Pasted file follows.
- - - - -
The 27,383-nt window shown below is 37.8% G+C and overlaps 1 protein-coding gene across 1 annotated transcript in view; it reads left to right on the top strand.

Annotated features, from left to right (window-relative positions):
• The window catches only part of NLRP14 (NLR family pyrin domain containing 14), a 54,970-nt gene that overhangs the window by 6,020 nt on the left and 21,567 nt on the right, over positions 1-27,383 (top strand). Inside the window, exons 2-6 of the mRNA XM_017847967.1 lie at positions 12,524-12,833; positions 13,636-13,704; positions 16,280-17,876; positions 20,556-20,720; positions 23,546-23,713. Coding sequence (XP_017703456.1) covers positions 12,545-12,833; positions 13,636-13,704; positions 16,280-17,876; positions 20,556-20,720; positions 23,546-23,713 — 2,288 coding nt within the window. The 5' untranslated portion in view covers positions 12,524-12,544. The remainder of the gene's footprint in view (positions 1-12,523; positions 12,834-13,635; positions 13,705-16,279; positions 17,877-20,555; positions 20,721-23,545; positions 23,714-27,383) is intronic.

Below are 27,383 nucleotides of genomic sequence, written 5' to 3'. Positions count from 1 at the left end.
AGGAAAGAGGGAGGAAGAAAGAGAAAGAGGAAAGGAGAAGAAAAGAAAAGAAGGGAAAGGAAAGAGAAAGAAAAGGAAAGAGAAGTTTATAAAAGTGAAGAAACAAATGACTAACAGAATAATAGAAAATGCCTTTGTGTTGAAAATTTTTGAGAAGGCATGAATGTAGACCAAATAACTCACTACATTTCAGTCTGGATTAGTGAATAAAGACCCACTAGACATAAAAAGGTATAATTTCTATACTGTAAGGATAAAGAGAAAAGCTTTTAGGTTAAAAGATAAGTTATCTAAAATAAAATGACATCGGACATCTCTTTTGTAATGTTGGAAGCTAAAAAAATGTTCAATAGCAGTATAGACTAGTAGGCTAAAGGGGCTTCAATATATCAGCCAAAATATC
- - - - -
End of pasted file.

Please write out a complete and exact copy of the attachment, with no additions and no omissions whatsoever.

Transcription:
The 27,383-nt window shown below is 37.8% G+C and overlaps 1 protein-coding gene across 1 annotated transcript in view; it reads left to right on the top strand.

Annotated features, from left to right (window-relative positions):
• The window catches only part of NLRP14 (NLR family pyrin domain containing 14), a 54,970-nt gene that overhangs the window by 6,020 nt on the left and 21,567 nt on the right, over positions 1-27,383 (top strand). Inside the window, exons 2-6 of the mRNA XM_017847967.1 lie at positions 12,524-12,833; positions 13,636-13,704; positions 16,280-17,876; positions 20,556-20,720; positions 23,546-23,713. Coding sequence (XP_017703456.1) covers positions 12,545-12,833; positions 13,636-13,704; positions 16,280-17,876; positions 20,556-20,720; positions 23,546-23,713 — 2,288 coding nt within the window. The 5' untranslated portion in view covers positions 12,524-12,544. The remainder of the gene's footprint in view (positions 1-12,523; positions 12,834-13,635; positions 13,705-16,279; positions 17,877-20,555; positions 20,721-23,545; positions 23,714-27,383) is intronic.

Below are 27,383 nucleotides of genomic sequence, written 5' to 3'. Positions count from 1 at the left end.
AGGAAAGAGGGAGGAAGAAAGAGAAAGAGGAAAGGAGAAGAAAAGAAAAGAAGGGAAAGGAAAGAGAAAGAAAAGGAAAGAGAAGTTTATAAAAGTGAAGAAACAAATGACTAACAGAATAATAGAAAATGCCTTTGTGTTGAAAATTTTTGAGAAGGCATGAATGTAGACCAAATAACTCACTACATTTCAGTCTGGATTAGTGAATAAAGACCCACTAGACATAAAAAGGTATAATTTCTATACTGTAAGGATAAAGAGAAAAGCTTTTAGGTTAAAAGATAAGTTATCTAAAATAAAATGACATCGGACATCTCTTTTGTAATGTTGGAAGCTAAAAAAATGTTCAATAGCAGTATAGACTAGTAGGCTAAAGGGGCTTCAATATATCAGCCAAAATATC